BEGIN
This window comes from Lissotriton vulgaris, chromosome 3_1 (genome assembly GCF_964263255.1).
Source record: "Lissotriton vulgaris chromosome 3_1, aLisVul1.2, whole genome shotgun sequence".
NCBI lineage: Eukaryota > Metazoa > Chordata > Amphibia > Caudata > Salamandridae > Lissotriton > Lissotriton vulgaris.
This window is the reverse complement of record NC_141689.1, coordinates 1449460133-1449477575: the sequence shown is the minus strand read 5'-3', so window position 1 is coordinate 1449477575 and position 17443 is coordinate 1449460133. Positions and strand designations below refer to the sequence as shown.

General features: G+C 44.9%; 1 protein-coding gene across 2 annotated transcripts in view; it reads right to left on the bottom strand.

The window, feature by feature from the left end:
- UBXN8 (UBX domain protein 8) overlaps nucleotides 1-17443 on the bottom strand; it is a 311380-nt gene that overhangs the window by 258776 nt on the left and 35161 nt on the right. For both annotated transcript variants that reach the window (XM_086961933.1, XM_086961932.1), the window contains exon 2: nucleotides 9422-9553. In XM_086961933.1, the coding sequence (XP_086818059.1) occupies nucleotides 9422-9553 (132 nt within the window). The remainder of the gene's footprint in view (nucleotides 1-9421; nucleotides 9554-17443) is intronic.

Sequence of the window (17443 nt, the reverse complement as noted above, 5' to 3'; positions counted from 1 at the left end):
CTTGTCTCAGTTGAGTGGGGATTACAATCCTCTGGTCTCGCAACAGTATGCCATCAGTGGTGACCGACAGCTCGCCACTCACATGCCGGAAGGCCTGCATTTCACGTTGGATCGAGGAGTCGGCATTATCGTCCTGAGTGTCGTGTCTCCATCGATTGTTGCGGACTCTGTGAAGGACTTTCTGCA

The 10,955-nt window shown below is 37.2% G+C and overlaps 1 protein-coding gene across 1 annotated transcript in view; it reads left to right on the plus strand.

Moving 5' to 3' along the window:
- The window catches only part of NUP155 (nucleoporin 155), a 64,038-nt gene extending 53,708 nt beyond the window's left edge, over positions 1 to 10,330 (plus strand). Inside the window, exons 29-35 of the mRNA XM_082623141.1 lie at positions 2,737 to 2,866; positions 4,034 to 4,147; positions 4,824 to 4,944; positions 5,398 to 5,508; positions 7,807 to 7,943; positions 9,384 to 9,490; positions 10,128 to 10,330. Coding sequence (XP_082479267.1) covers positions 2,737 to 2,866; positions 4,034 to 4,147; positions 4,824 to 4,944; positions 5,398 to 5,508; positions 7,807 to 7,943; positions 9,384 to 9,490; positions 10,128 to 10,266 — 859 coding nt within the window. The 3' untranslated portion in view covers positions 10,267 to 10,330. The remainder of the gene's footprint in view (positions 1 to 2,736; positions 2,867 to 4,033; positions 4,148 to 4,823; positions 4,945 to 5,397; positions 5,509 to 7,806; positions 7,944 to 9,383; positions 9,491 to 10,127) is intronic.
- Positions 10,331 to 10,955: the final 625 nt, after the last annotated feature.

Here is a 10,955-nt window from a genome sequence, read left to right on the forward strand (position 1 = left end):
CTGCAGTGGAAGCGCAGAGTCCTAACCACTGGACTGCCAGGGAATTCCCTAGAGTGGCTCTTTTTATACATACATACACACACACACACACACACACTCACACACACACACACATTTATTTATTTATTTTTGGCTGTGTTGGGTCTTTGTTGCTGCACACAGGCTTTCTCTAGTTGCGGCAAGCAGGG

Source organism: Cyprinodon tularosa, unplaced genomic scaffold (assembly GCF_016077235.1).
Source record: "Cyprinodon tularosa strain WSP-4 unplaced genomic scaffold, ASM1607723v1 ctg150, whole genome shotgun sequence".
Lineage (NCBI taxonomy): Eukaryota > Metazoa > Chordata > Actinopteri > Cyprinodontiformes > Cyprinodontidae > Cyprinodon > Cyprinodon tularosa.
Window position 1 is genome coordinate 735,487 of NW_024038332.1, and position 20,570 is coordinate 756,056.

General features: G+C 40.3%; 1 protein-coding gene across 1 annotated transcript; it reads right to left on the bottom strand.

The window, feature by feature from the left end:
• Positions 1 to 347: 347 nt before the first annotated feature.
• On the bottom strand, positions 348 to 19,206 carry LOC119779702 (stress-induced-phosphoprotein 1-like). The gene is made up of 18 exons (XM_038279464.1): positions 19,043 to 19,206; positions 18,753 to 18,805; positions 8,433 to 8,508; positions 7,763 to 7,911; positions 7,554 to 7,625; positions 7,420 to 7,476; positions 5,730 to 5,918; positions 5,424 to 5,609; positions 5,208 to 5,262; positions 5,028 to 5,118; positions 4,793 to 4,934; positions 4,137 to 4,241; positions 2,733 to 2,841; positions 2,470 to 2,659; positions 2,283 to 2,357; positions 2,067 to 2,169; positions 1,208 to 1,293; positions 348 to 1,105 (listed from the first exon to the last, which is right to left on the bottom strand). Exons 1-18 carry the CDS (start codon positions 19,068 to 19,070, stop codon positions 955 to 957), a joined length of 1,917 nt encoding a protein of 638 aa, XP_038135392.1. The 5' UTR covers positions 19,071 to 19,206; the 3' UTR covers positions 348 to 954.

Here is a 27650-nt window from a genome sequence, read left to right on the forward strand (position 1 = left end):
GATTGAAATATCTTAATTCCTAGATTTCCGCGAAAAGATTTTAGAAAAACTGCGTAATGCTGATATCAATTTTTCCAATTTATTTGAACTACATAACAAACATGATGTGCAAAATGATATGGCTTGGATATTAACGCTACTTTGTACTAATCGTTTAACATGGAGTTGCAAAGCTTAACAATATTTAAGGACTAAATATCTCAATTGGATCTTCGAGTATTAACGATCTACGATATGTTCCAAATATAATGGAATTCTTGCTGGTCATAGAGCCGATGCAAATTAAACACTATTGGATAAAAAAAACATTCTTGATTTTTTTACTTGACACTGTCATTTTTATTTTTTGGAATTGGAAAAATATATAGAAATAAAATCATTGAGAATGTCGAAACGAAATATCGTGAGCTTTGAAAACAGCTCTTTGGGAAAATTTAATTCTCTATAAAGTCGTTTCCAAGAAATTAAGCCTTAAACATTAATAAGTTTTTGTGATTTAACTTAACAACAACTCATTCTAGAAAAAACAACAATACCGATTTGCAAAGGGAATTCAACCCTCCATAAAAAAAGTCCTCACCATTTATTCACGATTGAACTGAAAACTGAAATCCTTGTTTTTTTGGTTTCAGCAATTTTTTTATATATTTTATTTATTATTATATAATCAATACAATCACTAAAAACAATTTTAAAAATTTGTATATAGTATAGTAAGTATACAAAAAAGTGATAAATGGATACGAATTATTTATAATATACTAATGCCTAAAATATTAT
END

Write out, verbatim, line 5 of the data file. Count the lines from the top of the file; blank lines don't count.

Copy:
General features: G+C 44.9%; 1 protein-coding gene across 2 annotated transcripts in view; it reads right to left on the bottom strand.